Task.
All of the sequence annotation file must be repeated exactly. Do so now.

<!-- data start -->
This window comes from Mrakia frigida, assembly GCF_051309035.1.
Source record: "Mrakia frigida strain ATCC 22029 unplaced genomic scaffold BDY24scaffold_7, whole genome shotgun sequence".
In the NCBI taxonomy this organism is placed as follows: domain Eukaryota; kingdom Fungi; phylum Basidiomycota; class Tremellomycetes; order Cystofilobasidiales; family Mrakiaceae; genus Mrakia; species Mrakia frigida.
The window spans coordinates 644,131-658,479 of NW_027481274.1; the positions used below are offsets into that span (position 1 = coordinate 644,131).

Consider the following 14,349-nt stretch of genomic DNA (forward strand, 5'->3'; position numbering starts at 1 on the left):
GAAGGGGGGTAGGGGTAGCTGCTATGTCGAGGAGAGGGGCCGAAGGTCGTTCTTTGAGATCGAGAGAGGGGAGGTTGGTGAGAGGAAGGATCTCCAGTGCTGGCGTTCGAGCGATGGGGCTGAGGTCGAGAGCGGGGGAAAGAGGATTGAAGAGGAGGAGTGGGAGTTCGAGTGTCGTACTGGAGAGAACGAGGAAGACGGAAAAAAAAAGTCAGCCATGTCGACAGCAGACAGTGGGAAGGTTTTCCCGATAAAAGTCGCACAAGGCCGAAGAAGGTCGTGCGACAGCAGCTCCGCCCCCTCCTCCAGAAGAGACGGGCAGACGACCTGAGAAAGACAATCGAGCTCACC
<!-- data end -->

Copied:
This window comes from Mrakia frigida, assembly GCF_051309035.1.
Source record: "Mrakia frigida strain ATCC 22029 unplaced genomic scaffold BDY24scaffold_7, whole genome shotgun sequence".
In the NCBI taxonomy this organism is placed as follows: domain Eukaryota; kingdom Fungi; phylum Basidiomycota; class Tremellomycetes; order Cystofilobasidiales; family Mrakiaceae; genus Mrakia; species Mrakia frigida.
The window spans coordinates 644,131-658,479 of NW_027481274.1; the positions used below are offsets into that span (position 1 = coordinate 644,131).

Consider the following 14,349-nt stretch of genomic DNA (forward strand, 5'->3'; position numbering starts at 1 on the left):
GAAGGGGGGTAGGGGTAGCTGCTATGTCGAGGAGAGGGGCCGAAGGTCGTTCTTTGAGATCGAGAGAGGGGAGGTTGGTGAGAGGAAGGATCTCCAGTGCTGGCGTTCGAGCGATGGGGCTGAGGTCGAGAGCGGGGGAAAGAGGATTGAAGAGGAGGAGTGGGAGTTCGAGTGTCGTACTGGAGAGAACGAGGAAGACGGAAAAAAAAAGTCAGCCATGTCGACAGCAGACAGTGGGAAGGTTTTCCCGATAAAAGTCGCACAAGGCCGAAGAAGGTCGTGCGACAGCAGCTCCGCCCCCTCCTCCAGAAGAGACGGGCAGACGACCTGAGAAAGACAATCGAGCTCACC